Tags: Animals

Not Novelty Seeking

I was on a flight home from Frankfurt last week playing with one of the things Air Canada got right: its storehouse of movies you can watch for 8 solid hours. But rather than try to find a new first-run film I’d never seen, which all looked like lighter-than-air objects, fluffy and predictable, I did the opposite.

I went on the hunt for my favourite old movies, like Bonnie & Clyde and Catch Me If You Can and Dog Day Afternoon and Field of Dreams, Gladiator, and A Few Good Men. I didn’t want to see these faves in their entirety; I just wanted to see my favourite parts, the scenes whose action and dialogue will forever be imprinted in my brain.

Like when Bonnie and Clyde die in a hail of bullets.

When FBI agent Tom Hanks catches up to fake-pilot Leonardo di Caprio and says: “Nobody’s chasing you.”

When bank robber Al Pacino says: “Kiss me….When I’m being fucked, I like to get kissed.” 

When dreamer Kevin Costner hears: “If you build it, they will come.”

When gladiator Russell Crowe says: “My name is Maximus.”

And of course when Marine Colonel Jack Nicholson says to Tom Cruise: “You can’t handle the truth.”

I enjoyed my tour of great scenes from memorable movies enormously.

Rummaging around in these old scenes, and who I was when I first watched them, was new for me. It was much much more fun than trying to focus on the thin gruel of bot-like dialogue and stick-man actions in so many new films.

Air Apparent

Back in 2019 when newspapers were made of paper, I would take part in an annual ritual of disbelief: I’d turn the page of The Globe and Mail and there would be a full-page ad for Air Canada congratulating itself for being voted the Best Airline in North America.

I would quickly check to see if it was April 1st. Then I would read the small print to find out who gave them the award for four consecutive years from 2019 to 2022.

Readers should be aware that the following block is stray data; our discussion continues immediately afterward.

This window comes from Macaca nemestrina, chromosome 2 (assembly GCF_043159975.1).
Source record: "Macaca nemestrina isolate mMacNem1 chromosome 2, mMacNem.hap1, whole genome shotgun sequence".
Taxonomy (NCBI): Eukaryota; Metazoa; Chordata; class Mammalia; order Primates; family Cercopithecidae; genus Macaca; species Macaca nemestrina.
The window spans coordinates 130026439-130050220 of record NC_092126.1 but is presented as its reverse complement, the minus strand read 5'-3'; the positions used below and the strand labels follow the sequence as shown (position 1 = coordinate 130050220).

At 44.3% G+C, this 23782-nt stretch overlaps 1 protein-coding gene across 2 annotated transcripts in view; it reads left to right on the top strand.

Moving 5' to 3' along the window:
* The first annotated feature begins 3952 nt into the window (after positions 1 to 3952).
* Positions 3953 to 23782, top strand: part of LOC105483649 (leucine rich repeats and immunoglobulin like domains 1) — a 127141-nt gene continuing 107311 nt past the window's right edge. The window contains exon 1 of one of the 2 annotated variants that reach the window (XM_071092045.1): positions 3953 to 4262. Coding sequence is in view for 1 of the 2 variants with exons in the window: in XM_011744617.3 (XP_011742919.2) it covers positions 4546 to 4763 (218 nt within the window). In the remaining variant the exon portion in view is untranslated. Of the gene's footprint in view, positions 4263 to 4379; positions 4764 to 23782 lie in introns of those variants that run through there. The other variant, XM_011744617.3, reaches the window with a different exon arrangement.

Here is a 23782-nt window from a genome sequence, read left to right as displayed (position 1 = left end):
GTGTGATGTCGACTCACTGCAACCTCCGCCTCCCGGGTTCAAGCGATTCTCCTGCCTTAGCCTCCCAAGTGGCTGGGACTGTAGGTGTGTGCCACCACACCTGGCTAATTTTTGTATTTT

It’s a magazine called Global Traveler for “U.S.-based frequent, affluent travellers”. It claims the  average Global Traveler reader has a net worth of $2.8 million. Yes, Air Canada’s business class is….respectable. But the Best in all Classes in North America? Puleeeeze.

True, this was before Air Canada reduced its routes; slashed the value of Aeroplan Miles; made spontaneously cancelling flights a sunny-day activity; amped fares; admitted its Montreal-based CEO, Michael Rousseau, can’t speak French; saw customer complaints to Ottawa rise from 18,000 in 2020 to 30,000 in 2022, then 57,000 last year; fought to avoid offering refunds if a flight failed to take off; and claimed its own chatbot was “a separate legal entity that is responsible for its own actions;” before all this, Canadians had a love-hate relationship with our national airline.

Read on…

Women, enter stage left.

I hosted a RamsayTalk last week about AI.

Nothing new there. The world is awash in AI pundits, AI books, and AI doom and rapture.

What was new is that the speaker and author of AI Needs You, a big important book about AI, is a woman. Indeed, Verity Harding is the woman in the arena when it comes to tech’s latest save-the-world-end-the-world invention.

I asked her a couple of months ago who she would like to interview her from the stage, and instantly she said: Diana Fox Carney.

So there were 325 of us in the Bader Theatre last Wednesday watching two deeply expert and authoritative women discuss the prospects of an industry almost totally dominated by men.

Read on…


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